by Clea Simon & r & & r & Girl Slueth: Nancy Drew and the Women Who Created Her by Melanie Rehak & r & & r & & lt;span class= "dropcap " & C & lt;/span & ute, brave, and perpetually 16 to 18 years old, Nancy Drew epitomizes an American ideal. Blonde but never bland, the "girl sleuth" led many of us into danger and out again without relying on masculine strength. It's no wonder that Nancy Drew, ever stylish, has lasted 75 years as a childhood favorite. In her literary biography, Melanie Rehak chronicles a character who influenced at least two generations of women in a highly readable book designed to give the perky teen her due.
Rehak's account makes compelling reading -- not least because, like some Dickens waif, Nancy had a tumultuous upbringing. Although readers knew her as the creation of "Caroline Keene," that WASPy-sounding author was as fictional as the young detective. In reality, Nancy came to life as a marketing ploy. Conceived by a German immigrant named Edward Stratemeyer, Nancy was pitched as a follow-up to such heroines as Dorothy Dale, "girl of today," one of the 140 girls' series that were started between 1900 and 1920. As modernized homes freed families from chores, children were reading -- and buying -- more books. Stratemeyer catered to this emerging market.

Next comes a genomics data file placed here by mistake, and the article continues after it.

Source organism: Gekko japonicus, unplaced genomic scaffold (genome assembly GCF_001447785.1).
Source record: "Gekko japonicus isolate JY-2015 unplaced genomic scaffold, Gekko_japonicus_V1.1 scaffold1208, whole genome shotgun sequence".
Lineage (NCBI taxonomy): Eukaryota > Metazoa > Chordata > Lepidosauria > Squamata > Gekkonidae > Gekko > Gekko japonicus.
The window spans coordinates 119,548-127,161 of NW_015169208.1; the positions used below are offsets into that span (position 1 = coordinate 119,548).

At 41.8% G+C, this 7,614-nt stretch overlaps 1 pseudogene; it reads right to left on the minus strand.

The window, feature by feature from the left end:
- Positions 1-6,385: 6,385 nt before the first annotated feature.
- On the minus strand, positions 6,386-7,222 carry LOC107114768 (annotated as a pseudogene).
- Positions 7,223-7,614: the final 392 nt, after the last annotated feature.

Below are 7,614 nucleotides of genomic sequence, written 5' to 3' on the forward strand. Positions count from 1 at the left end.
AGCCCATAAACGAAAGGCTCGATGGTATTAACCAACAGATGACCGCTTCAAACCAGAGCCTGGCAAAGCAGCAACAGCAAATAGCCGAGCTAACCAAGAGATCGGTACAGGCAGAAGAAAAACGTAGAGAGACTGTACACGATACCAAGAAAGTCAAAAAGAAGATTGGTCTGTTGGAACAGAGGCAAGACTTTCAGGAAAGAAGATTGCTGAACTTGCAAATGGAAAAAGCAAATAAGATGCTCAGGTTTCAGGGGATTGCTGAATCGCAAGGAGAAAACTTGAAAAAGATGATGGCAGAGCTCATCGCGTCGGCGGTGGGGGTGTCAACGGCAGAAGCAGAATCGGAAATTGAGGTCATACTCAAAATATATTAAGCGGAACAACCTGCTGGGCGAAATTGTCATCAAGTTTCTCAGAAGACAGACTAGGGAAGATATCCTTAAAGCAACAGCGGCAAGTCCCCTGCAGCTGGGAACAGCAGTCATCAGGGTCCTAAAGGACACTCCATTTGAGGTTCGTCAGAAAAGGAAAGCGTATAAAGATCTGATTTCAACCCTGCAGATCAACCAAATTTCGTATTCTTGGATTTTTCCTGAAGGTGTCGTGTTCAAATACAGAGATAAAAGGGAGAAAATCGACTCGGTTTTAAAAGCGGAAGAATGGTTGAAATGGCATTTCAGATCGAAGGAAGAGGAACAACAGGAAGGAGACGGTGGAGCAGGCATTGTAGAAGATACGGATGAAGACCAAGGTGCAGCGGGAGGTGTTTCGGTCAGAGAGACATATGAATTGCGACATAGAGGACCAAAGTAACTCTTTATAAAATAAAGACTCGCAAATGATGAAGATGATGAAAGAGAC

In 1929, he proposed a new series, possibly featuring a heroine named Stella Strong, to his publisher, Grosset & amp; Dunlap. When G & amp;D signed on, he forwarded his sketchy plot outlines to the 24-year-old Mildred Augustine (Wirt), a recent University of Iowa grad who had sent him some stories. For as little as $85 a book, she ended up writing most of the 30 Nancy Drew mysteries to come before 1953, when she left the Stratemeyer Syndicate for good.
The reason for that split -- and the dramatic tension behind Girl Sleuth -- lay in the conflicts between Wirt and Stratemeyer's daughter Harriet. When Stratemeyer died in 1930, his widow and his two daughters, who had been raised to be ladies (that is, not to work), sought to sell the enterprise. But the Depression limited offers, and Harriet Stratemeyer Adams took up the reins. At first reluctant, she grew increasingly involved as Nancy's popularity blossomed. By the '60s, Adams was claiming to have written all the books. As ably recounted by Rehak, the struggle between Wirt and Adams played out as the tomboyish Nancy was edited into demure submission and back again.
This tension mirrored the ebb and flow of 20th-century feminism, and Rehak traces her heroine's independent spirit to the suffragists' battle for the vote. But by also recounting the backlash against flappers and Depression conservatism, she paints a scenario that remains familiar today.